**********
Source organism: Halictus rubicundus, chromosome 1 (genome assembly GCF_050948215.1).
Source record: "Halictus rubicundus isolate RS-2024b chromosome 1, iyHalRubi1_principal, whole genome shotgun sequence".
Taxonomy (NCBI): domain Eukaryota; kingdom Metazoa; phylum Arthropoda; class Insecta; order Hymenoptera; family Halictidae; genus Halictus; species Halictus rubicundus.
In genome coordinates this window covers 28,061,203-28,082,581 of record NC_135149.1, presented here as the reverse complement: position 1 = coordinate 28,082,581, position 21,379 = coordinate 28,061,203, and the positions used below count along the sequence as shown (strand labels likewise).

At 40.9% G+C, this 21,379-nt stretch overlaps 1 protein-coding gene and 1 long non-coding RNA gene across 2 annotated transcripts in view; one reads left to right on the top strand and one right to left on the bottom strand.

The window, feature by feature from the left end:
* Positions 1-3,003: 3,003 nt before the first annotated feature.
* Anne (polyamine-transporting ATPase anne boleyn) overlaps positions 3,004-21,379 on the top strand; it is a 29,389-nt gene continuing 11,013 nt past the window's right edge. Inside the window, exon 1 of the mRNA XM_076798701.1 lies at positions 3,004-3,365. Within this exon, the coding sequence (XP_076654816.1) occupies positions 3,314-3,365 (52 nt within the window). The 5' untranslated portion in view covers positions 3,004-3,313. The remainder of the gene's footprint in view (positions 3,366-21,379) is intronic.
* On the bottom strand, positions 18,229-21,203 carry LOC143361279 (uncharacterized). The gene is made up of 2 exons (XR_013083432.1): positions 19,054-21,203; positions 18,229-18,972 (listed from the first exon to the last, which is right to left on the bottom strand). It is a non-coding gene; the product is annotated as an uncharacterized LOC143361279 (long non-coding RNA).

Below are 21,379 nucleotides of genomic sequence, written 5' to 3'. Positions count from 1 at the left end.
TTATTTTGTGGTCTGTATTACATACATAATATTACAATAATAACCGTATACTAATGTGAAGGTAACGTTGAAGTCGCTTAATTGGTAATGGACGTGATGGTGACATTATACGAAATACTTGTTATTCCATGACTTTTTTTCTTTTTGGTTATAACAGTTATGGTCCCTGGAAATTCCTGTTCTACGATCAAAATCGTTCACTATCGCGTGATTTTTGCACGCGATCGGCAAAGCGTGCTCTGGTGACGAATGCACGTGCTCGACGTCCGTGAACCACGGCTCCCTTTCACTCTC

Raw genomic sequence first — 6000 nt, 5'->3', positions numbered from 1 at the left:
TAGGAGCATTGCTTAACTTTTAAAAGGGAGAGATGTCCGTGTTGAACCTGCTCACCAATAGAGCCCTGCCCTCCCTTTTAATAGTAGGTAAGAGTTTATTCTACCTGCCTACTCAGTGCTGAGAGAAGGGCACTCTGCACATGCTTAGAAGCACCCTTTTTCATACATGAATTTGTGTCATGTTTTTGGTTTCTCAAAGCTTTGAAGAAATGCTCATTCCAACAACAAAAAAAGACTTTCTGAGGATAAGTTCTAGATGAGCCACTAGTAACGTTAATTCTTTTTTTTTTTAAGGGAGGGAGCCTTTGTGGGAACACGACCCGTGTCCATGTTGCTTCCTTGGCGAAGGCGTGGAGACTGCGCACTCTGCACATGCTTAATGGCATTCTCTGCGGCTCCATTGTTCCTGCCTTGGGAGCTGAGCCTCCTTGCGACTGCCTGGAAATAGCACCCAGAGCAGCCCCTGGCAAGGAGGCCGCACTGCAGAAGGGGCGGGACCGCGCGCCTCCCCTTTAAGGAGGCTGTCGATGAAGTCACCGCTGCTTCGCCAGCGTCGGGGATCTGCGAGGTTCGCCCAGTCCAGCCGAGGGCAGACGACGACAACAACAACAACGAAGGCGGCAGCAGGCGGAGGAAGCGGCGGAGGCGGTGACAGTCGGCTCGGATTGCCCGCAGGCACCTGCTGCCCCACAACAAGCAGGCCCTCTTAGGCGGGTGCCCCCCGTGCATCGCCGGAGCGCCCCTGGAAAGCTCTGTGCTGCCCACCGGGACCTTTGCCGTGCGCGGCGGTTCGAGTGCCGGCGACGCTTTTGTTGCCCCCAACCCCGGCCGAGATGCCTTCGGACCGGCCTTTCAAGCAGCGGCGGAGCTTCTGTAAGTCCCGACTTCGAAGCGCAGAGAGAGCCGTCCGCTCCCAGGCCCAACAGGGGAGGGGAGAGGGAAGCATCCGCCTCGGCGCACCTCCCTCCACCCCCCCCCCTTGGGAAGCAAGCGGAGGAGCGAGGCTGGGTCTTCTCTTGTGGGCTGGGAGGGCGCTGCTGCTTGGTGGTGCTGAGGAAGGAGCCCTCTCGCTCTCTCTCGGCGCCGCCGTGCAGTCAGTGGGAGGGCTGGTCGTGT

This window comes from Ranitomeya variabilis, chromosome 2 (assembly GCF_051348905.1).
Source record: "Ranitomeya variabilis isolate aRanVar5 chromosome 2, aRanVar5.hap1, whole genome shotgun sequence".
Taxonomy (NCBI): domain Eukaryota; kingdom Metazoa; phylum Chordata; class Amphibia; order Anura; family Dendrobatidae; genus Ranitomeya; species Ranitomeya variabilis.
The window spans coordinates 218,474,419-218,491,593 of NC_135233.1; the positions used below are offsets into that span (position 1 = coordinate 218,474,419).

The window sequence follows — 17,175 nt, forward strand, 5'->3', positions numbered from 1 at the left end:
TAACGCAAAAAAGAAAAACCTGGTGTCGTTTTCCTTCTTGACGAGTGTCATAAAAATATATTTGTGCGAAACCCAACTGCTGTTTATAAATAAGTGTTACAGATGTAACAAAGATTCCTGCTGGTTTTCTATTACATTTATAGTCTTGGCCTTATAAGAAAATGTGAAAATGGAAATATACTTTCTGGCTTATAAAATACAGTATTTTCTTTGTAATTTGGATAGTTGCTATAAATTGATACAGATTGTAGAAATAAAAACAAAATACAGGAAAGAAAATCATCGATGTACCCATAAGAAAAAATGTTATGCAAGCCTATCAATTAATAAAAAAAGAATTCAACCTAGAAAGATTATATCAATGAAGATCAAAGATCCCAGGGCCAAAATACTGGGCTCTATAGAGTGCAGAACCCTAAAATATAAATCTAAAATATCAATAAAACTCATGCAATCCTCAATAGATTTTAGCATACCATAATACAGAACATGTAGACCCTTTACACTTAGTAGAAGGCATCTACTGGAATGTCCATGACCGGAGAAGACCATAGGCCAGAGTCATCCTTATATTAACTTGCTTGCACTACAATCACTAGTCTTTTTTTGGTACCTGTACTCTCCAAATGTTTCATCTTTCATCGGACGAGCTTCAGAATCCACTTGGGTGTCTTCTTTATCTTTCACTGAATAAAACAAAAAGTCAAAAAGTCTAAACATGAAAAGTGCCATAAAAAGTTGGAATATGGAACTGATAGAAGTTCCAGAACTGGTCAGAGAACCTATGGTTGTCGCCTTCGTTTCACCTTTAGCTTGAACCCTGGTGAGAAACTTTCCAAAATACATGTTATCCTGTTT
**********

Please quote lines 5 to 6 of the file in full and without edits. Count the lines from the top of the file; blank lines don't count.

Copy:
At 40.9% G+C, this 21,379-nt stretch overlaps 1 protein-coding gene and 1 long non-coding RNA gene across 2 annotated transcripts in view; one reads left to right on the top strand and one right to left on the bottom strand.

The window, feature by feature from the left end: